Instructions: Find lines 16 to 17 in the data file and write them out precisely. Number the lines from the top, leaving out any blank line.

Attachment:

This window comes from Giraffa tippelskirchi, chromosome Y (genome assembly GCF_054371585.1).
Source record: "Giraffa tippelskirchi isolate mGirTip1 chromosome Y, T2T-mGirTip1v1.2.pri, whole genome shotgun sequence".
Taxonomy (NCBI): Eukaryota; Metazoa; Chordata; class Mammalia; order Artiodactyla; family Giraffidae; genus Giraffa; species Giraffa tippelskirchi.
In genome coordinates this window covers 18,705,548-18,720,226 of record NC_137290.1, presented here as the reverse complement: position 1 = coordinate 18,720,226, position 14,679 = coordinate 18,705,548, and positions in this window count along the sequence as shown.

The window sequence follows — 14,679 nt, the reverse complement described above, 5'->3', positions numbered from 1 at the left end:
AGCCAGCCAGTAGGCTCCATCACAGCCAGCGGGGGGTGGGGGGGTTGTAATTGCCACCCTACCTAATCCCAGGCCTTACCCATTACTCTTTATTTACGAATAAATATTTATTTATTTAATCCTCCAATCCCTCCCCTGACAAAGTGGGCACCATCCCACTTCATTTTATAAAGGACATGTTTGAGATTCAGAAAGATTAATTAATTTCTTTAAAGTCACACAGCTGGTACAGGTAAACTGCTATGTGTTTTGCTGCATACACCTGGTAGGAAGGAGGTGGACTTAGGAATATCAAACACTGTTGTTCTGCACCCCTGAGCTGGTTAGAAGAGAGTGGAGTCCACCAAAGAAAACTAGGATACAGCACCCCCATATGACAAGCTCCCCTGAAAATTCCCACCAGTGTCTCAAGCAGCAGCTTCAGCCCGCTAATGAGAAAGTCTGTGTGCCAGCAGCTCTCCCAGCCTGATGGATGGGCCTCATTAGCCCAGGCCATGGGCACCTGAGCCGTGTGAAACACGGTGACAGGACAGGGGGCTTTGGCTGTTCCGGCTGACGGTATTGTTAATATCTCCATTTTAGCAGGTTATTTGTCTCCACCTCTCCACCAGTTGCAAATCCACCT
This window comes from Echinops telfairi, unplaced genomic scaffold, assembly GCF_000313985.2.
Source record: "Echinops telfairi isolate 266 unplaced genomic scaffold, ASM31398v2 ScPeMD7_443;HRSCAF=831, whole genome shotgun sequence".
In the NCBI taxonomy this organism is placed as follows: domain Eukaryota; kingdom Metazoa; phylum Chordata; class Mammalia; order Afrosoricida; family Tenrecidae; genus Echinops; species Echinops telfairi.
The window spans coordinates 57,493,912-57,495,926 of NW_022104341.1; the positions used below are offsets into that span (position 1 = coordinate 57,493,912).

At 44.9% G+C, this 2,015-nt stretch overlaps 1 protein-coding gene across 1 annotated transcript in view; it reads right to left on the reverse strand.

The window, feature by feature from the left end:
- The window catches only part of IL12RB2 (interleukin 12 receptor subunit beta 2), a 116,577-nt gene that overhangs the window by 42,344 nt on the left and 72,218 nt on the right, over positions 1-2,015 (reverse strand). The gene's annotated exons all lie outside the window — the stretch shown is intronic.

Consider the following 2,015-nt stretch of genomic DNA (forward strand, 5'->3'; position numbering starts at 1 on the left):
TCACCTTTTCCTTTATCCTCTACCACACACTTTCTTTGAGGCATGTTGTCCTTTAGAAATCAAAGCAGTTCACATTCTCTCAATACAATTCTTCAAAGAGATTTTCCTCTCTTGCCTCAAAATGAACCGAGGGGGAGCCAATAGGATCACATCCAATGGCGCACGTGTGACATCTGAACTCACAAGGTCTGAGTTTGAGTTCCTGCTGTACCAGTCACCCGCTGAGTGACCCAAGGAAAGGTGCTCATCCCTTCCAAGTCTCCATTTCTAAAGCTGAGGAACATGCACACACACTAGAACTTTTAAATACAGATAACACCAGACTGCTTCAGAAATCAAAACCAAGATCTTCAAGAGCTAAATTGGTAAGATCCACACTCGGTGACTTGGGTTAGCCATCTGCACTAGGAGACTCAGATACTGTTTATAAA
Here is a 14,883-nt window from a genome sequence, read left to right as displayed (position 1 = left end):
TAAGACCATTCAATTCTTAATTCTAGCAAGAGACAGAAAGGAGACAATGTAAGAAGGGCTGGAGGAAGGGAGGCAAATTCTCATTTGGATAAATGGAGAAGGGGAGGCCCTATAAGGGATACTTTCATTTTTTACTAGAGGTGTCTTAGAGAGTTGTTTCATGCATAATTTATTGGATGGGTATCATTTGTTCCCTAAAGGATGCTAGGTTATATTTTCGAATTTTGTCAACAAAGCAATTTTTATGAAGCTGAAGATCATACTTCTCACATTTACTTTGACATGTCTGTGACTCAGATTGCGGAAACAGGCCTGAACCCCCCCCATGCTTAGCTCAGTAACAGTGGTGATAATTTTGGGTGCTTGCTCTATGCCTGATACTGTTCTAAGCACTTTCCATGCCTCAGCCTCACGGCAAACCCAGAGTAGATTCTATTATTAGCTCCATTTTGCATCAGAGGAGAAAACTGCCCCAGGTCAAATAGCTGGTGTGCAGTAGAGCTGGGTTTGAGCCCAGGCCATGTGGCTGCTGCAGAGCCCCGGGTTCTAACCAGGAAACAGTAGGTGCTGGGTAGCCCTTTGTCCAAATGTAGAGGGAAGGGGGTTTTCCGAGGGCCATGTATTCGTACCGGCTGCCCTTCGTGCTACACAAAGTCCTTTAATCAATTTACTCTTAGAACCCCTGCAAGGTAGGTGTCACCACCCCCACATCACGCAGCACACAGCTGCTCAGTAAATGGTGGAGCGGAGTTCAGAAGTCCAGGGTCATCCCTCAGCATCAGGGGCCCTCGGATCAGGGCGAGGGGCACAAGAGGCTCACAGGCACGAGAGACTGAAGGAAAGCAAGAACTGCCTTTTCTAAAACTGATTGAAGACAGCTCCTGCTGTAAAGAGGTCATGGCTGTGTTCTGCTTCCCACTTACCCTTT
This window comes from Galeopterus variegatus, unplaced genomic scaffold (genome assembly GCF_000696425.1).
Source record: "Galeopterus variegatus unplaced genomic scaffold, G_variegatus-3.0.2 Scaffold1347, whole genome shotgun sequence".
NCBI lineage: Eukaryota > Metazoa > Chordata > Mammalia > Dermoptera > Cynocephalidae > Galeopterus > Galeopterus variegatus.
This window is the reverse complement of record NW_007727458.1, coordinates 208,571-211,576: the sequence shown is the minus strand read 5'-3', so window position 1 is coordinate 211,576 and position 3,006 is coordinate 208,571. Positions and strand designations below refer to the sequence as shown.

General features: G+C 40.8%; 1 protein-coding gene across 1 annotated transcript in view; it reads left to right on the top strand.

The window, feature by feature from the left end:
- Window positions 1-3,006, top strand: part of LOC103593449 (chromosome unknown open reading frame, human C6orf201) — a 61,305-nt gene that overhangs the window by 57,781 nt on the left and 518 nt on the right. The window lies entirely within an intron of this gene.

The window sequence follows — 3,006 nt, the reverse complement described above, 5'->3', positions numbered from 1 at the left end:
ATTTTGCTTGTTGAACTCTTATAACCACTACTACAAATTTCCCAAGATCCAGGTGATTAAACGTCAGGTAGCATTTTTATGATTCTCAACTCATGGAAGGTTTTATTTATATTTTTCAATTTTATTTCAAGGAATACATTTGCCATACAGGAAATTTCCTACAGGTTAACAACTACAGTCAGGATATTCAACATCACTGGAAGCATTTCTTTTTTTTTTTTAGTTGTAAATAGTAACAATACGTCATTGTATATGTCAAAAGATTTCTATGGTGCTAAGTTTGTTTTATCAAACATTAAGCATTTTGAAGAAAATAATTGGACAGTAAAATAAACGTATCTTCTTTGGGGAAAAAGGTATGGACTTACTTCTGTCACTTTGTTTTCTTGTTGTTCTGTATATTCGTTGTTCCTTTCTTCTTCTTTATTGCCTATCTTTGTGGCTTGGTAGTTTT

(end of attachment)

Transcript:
Here is a 14,883-nt window from a genome sequence, read left to right as displayed (position 1 = left end):
TAAGACCATTCAATTCTTAATTCTAGCAAGAGACAGAAAGGAGACAATGTAAGAAGGGCTGGAGGAAGGGAGGCAAATTCTCATTTGGATAAATGGAGAAGGGGAGGCCCTATAAGGGATACTTTCATTTTTTACTAGAGGTGTCTTAGAGAGTTGTTTCATGCATAATTTATTGGATGGGTATCATTTGTTCCCTAAAGGATGCTAGGTTATATTTTCGAATTTTGTCAACAAAGCAATTTTTATGAAGCTGAAGATCATACTTCTCACATTTACTTTGACATGTCTGTGACTCAGATTGCGGAAACAGGCCTGAACCCCCCCCATGCTTAGCTCAGTAACAGTGGTGATAATTTTGGGTGCTTGCTCTATGCCTGATACTGTTCTAAGCACTTTCCATGCCTCAGCCTCACGGCAAACCCAGAGTAGATTCTATTATTAGCTCCATTTTGCATCAGAGGAGAAAACTGCCCCAGGTCAAATAGCTGGTGTGCAGTAGAGCTGGGTTTGAGCCCAGGCCATGTGGCTGCTGCAGAGCCCCGGGTTCTAACCAGGAAACAGTAGGTGCTGGGTAGCCCTTTGTCCAAATGTAGAGGGAAGGGGGTTTTCCGAGGGCCATGTATTCGTACCGGCTGCCCTTCGTGCTACACAAAGTCCTTTAATCAATTTACTCTTAGAACCCCTGCAAGGTAGGTGTCACCACCCCCACATCACGCAGCACACAGCTGCTCAGTAAATGGTGGAGCGGAGTTCAGAAGTCCAGGGTCATCCCTCAGCATCAGGGGCCCTCGGATCAGGGCGAGGGGCACAAGAGGCTCACAGGCACGAGAGACTGAAGGAAAGCAAGAACTGCCTTTTCTAAAACTGATTGAAGACAGCTCCTGCTGTAAAGAGGTCATGGCTGTGTTCTGCTTCCCACTTACCCTTT